Iceland’s Southern Coast

Hveragerði

Different from the Blue Lagoon where tourists are abundant and the expectations high (based on good marketing of a highly misrepresented and man-made fake lagoon), Hveragerdi really takes the biscuit! Ok yes, we agree. This place is also a bit touristy and all, but the 40 minutes hike, the mountains surrounding the river, the harmonic wooden minimalist facilities, and the natural scenery really make of this place something special!

P2_Mountains, Mar and River
It´s not just the hot springs – the hike from Hvergerði to Reykjadalur is just stunning!

As the stream goes down, there are long flat natural pools where you can immerse and have a relaxing plunge into the hot water. Most amazingly, you can even choose the pool that has the best temperature for you! No, nothing man-controlled as you might be thinking, it’s just the natural temperature loss of the water as the river moves downstream. AMAZING, right?!

P2_NatPool
Just a casual hot spring chill-out session high up on the mountain

For sure Hveragerði was on our top list of favorite places in Iceland! That first impression we had when seeing all that breathtaking beauty was one of those moments where you know you will keep that feeling and mental image for the rest of your life. Everything was so damn splendid, but the ‘beautiness’ of the moment increased when we had to strip and take out the three layers of clothes we were wearing and stay in a mini swimsuit at 5°C.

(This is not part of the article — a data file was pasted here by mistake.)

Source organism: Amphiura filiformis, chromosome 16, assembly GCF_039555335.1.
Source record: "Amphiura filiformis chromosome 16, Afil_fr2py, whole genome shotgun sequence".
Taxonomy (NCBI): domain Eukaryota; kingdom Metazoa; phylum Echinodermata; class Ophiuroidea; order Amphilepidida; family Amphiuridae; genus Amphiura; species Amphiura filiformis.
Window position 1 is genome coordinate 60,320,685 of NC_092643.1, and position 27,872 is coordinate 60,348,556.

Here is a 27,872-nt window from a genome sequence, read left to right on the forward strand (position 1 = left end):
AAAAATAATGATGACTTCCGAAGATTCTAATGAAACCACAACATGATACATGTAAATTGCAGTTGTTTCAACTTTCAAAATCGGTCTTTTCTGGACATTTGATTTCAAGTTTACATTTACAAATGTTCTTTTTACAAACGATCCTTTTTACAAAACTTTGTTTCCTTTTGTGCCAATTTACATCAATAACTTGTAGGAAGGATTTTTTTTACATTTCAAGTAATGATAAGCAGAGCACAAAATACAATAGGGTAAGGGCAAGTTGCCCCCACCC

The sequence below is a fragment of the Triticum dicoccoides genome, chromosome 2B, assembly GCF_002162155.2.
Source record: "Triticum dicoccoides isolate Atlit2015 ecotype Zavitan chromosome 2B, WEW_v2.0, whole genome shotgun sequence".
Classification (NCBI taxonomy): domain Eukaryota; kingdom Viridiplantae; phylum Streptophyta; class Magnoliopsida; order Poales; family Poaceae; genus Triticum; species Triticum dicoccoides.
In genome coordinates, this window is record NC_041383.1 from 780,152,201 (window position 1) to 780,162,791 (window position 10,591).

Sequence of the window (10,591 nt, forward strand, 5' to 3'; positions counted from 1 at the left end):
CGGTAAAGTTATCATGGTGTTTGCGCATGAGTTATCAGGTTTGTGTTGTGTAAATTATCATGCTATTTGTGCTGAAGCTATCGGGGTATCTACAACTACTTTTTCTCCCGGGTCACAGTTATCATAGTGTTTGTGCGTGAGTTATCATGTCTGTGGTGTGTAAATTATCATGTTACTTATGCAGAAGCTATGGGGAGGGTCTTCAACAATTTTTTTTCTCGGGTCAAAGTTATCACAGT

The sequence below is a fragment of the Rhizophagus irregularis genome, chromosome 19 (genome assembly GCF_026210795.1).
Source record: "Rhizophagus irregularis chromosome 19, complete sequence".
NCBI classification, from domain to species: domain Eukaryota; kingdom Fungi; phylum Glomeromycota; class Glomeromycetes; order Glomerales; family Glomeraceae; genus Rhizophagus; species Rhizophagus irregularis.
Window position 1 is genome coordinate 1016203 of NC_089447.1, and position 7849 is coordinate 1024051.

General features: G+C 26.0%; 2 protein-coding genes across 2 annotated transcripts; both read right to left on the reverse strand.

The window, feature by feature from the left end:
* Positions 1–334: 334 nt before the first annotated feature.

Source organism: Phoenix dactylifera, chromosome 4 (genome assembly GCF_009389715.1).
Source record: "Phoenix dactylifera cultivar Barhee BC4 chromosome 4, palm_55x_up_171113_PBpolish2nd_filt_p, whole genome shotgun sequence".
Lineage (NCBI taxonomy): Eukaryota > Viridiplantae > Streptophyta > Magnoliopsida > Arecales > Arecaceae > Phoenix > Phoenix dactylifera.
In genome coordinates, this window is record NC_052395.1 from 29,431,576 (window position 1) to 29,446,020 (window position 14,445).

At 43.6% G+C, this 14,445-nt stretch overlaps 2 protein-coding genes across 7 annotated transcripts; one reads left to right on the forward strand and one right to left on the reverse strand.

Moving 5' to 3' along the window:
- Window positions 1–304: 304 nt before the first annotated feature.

P2_Bikini
Best travel companions enjoying every moment of the hot spring experience

Since we were in the middle of nowhere with no bathrooms or whatsoever, we changed in a folding screen were of course everyone could see us, but hey, that´s part of the experience! Once we got inside it was beyond amazing: the hot water making you feel as comfy as you can feel, the view of the beautiful mountains surrounding us, and even better, a sincronizada (Mexican snack) in our hands as the most deserved lunch ever after the hike, made of this place and moment one of the most glorious memoirs of the trip. But as the saying says “good things, when short, are twice as good” and it was definitely our case as we were only able to feel like tropical fishes in such paradise for just one hour. ‘The show must go on’ and we had to head back and keep hitting the road to our next stop.

P2_Blue
Privacy is not really a thing in Iceland, but it´s worth the trade-off

Eyjafjallajökull